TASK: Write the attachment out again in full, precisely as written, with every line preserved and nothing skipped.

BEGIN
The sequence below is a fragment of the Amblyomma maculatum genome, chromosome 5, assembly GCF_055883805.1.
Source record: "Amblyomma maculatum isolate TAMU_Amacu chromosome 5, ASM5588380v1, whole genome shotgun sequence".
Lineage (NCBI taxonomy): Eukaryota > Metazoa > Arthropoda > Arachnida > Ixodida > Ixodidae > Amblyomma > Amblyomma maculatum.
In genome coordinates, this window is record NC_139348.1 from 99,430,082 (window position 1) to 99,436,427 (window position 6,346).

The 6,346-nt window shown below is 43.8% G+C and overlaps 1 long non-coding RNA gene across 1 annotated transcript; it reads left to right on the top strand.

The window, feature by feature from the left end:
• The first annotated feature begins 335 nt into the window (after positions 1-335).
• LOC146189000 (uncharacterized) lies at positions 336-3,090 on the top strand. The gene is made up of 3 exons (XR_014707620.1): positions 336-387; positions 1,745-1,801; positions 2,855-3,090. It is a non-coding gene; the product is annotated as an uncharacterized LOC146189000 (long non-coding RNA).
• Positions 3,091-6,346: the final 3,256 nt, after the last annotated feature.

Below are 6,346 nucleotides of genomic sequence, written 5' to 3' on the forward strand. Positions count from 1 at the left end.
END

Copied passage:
The sequence below is a fragment of the Amblyomma maculatum genome, chromosome 5, assembly GCF_055883805.1.
Source record: "Amblyomma maculatum isolate TAMU_Amacu chromosome 5, ASM5588380v1, whole genome shotgun sequence".
Lineage (NCBI taxonomy): Eukaryota > Metazoa > Arthropoda > Arachnida > Ixodida > Ixodidae > Amblyomma > Amblyomma maculatum.
In genome coordinates, this window is record NC_139348.1 from 99,430,082 (window position 1) to 99,436,427 (window position 6,346).

The 6,346-nt window shown below is 43.8% G+C and overlaps 1 long non-coding RNA gene across 1 annotated transcript; it reads left to right on the top strand.

The window, feature by feature from the left end:
• The first annotated feature begins 335 nt into the window (after positions 1-335).
• LOC146189000 (uncharacterized) lies at positions 336-3,090 on the top strand. The gene is made up of 3 exons (XR_014707620.1): positions 336-387; positions 1,745-1,801; positions 2,855-3,090. It is a non-coding gene; the product is annotated as an uncharacterized LOC146189000 (long non-coding RNA).
• Positions 3,091-6,346: the final 3,256 nt, after the last annotated feature.

Below are 6,346 nucleotides of genomic sequence, written 5' to 3' on the forward strand. Positions count from 1 at the left end.